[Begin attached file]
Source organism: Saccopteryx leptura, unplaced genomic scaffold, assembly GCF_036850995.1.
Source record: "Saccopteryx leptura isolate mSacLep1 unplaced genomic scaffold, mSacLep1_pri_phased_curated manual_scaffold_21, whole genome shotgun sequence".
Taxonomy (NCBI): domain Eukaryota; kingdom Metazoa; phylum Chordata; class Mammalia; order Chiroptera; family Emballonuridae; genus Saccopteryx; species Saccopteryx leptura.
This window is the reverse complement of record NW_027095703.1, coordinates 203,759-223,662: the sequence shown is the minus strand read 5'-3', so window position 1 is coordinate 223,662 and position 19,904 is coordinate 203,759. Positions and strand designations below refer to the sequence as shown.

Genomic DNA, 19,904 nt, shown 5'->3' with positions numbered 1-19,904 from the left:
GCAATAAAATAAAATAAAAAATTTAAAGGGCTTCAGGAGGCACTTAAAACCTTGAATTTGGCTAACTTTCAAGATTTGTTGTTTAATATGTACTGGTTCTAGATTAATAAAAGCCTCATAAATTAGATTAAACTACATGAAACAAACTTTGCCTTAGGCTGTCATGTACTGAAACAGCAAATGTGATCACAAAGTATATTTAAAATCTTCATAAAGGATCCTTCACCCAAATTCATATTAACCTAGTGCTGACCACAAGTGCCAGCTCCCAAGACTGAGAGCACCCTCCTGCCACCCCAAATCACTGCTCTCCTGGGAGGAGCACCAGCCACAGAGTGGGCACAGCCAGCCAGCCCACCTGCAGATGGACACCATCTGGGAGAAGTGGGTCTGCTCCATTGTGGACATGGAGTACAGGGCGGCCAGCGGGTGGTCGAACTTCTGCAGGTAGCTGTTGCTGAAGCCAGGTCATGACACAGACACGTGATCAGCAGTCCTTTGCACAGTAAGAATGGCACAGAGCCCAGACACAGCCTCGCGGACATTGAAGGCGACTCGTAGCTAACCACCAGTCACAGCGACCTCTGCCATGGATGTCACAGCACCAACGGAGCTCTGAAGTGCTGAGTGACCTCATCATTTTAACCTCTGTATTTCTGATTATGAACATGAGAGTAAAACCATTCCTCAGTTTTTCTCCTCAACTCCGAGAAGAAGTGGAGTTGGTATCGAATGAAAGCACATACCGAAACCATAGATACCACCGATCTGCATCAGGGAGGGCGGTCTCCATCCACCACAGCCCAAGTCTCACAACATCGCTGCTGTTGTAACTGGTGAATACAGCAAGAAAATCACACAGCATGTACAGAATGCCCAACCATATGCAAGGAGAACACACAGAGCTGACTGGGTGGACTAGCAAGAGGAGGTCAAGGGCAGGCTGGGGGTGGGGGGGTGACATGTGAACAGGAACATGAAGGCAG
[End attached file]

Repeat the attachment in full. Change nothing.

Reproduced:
Source organism: Saccopteryx leptura, unplaced genomic scaffold, assembly GCF_036850995.1.
Source record: "Saccopteryx leptura isolate mSacLep1 unplaced genomic scaffold, mSacLep1_pri_phased_curated manual_scaffold_21, whole genome shotgun sequence".
Taxonomy (NCBI): domain Eukaryota; kingdom Metazoa; phylum Chordata; class Mammalia; order Chiroptera; family Emballonuridae; genus Saccopteryx; species Saccopteryx leptura.
This window is the reverse complement of record NW_027095703.1, coordinates 203,759-223,662: the sequence shown is the minus strand read 5'-3', so window position 1 is coordinate 223,662 and position 19,904 is coordinate 203,759. Positions and strand designations below refer to the sequence as shown.

Genomic DNA, 19,904 nt, shown 5'->3' with positions numbered 1-19,904 from the left:
GCAATAAAATAAAATAAAAAATTTAAAGGGCTTCAGGAGGCACTTAAAACCTTGAATTTGGCTAACTTTCAAGATTTGTTGTTTAATATGTACTGGTTCTAGATTAATAAAAGCCTCATAAATTAGATTAAACTACATGAAACAAACTTTGCCTTAGGCTGTCATGTACTGAAACAGCAAATGTGATCACAAAGTATATTTAAAATCTTCATAAAGGATCCTTCACCCAAATTCATATTAACCTAGTGCTGACCACAAGTGCCAGCTCCCAAGACTGAGAGCACCCTCCTGCCACCCCAAATCACTGCTCTCCTGGGAGGAGCACCAGCCACAGAGTGGGCACAGCCAGCCAGCCCACCTGCAGATGGACACCATCTGGGAGAAGTGGGTCTGCTCCATTGTGGACATGGAGTACAGGGCGGCCAGCGGGTGGTCGAACTTCTGCAGGTAGCTGTTGCTGAAGCCAGGTCATGACACAGACACGTGATCAGCAGTCCTTTGCACAGTAAGAATGGCACAGAGCCCAGACACAGCCTCGCGGACATTGAAGGCGACTCGTAGCTAACCACCAGTCACAGCGACCTCTGCCATGGATGTCACAGCACCAACGGAGCTCTGAAGTGCTGAGTGACCTCATCATTTTAACCTCTGTATTTCTGATTATGAACATGAGAGTAAAACCATTCCTCAGTTTTTCTCCTCAACTCCGAGAAGAAGTGGAGTTGGTATCGAATGAAAGCACATACCGAAACCATAGATACCACCGATCTGCATCAGGGAGGGCGGTCTCCATCCACCACAGCCCAAGTCTCACAACATCGCTGCTGTTGTAACTGGTGAATACAGCAAGAAAATCACACAGCATGTACAGAATGCCCAACCATATGCAAGGAGAACACACAGAGCTGACTGGGTGGACTAGCAAGAGGAGGTCAAGGGCAGGCTGGGGGTGGGGGGGTGACATGTGAACAGGAACATGAAGGCAG